On the Moral Example of Captain Jack Sparrow

Jana, the boys, and I are pretty big Pirates of the Caribbean fans. More precisely, we're huge Jack Sparrow fans. I loved the first film--Pirates of the Caribbean: Curse of the Black Pearl--but only moderately enjoyed the following three films. But I'd go to anything if Jack Sparrow is in it. I think Depp's character is really one of the most entertaining characters in Silver Screen history.

Anyway, given that this is a psychology and theology blog I wanted to make a moral observation about Jack Sparrow, specifically his penchant for non-violence.

To be sure, Jack Sparrow isn't a moral paragon. Far from it. But it is noteworthy that he dislikes violence. Sparrow doesn't start fights. And he'll go to ridiculous lengths to avoid them. And it's not because he's a coward or lacking in skill. Sparrow is very brave and exemplary with the sword. He just doesn't like to fight.

For example, there are multiple scenes across the four movies where violence is about to break out and Sparrow jumps in to stop it and work out a negotiation. His efforts always fail, but he spends a great deal of time in the movies trying to talk people out of fighting.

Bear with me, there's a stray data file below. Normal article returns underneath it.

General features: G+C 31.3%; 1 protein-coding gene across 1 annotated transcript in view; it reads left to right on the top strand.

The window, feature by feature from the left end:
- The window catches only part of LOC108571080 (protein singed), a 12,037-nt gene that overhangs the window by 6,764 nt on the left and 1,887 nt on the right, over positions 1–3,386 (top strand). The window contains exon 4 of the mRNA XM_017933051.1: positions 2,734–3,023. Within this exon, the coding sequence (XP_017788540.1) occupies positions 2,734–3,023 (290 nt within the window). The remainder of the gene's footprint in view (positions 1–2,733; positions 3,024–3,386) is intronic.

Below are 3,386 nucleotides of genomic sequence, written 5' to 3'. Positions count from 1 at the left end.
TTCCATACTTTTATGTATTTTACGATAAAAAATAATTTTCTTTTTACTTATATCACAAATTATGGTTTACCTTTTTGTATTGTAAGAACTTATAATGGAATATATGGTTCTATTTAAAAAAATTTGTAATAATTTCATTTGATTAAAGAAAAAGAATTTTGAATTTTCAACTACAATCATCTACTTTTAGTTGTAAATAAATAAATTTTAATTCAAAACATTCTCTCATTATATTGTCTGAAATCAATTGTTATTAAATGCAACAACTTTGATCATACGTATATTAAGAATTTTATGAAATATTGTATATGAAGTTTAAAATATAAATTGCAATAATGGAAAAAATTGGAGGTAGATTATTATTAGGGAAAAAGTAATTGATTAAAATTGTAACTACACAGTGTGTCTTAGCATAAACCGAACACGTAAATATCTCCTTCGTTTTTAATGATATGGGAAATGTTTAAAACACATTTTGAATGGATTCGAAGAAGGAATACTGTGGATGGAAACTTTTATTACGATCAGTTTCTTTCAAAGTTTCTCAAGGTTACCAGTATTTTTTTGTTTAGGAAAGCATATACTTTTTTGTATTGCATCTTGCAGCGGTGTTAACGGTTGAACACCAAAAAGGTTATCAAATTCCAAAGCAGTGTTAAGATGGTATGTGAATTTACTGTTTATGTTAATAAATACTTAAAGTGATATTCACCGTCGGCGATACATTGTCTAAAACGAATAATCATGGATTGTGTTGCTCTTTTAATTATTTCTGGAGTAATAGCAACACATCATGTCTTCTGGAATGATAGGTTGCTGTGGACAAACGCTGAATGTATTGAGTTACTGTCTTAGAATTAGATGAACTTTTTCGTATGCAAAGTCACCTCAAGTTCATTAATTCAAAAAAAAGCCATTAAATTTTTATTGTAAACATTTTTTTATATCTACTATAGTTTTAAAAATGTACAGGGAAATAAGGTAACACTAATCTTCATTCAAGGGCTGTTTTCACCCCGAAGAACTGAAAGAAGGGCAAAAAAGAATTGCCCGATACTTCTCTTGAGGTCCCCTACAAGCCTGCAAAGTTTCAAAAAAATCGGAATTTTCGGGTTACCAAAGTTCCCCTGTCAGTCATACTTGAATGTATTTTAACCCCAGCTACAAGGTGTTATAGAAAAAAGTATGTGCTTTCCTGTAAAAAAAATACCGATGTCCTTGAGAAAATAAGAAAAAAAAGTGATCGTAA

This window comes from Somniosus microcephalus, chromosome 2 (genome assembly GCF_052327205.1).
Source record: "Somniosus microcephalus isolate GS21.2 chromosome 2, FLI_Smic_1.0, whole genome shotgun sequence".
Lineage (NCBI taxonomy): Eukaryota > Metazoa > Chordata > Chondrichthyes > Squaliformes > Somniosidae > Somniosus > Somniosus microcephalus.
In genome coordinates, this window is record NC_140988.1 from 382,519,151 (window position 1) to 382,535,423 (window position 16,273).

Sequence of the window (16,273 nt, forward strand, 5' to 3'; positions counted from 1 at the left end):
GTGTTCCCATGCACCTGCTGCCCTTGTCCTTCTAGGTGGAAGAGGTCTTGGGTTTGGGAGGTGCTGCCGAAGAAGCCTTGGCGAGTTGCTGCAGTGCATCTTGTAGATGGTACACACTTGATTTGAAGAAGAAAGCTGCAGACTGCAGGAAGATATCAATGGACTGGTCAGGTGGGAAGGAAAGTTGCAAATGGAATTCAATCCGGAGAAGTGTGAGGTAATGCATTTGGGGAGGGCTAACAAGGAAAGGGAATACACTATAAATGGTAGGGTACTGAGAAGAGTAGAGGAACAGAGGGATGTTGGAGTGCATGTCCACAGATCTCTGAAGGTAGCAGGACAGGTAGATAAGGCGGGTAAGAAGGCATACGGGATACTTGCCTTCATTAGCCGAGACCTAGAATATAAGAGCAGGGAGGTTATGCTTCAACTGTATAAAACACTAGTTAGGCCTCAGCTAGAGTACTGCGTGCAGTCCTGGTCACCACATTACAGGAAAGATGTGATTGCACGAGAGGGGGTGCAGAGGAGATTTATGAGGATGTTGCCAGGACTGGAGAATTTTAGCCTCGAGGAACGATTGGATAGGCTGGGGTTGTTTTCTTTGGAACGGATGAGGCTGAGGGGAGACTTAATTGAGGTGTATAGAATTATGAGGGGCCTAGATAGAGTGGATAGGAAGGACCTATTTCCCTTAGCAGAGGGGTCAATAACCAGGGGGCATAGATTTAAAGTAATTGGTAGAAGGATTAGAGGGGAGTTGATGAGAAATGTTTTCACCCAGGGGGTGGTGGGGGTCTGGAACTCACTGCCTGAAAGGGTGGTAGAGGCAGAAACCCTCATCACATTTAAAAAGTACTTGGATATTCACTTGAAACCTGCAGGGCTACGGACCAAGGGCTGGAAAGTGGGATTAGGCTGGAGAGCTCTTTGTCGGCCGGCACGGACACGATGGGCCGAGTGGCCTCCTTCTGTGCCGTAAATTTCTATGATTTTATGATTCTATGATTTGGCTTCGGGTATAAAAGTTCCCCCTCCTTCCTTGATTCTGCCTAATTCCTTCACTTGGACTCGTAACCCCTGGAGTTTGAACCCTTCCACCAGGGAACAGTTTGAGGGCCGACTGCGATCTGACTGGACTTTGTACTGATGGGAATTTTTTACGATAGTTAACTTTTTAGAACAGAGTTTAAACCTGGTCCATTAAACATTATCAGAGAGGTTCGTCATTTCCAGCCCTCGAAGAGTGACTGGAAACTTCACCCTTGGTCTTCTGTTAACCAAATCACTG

Yes, his motivations are generally self-interested. And he's no pacifist. But I find Sparrow's reticence regarding violence to be morally commendable and worthy of note, particularly among pirates.

With so many violent action heroes in our movies Sparrow stands out as a moral exemplar and an exception. I think Sparrow's aversion to violence is striking given, say, the examples of the Marvel and DC Comics heroes currently dominating the screen. Consequently, Sparrow's example might have a salutary effect on young audiences.

Though we might have to lock up the rum. Savvy?

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23 thoughts on “On the Moral Example of Captain Jack Sparrow”

  1. I love these movies too.  Not only is Jack Sparrow nonviolent, he has some degree of empathy and connection (even his womanizing is not objectifying like it could be, in a way I'm struggling to explain) 

  2. You're right, I hadn't noticed that before. Though if you're looking for non-violent action figures you should also check out Doctor Who, who in the most recent series at least has been very much defined by his refusal of violence and commitment to giving the bad guys a chance to change their mind about exterminating the human race or whatever it is they're up to.

    You might also enjoy this series of posts by Kester Brewin on why pirates are so enduringly appealing: http://www.kesterbrewin.com/2009/09/16/a-plea-for-christian-piracy-7-so-why-do-children-love-pirates-peter-pan/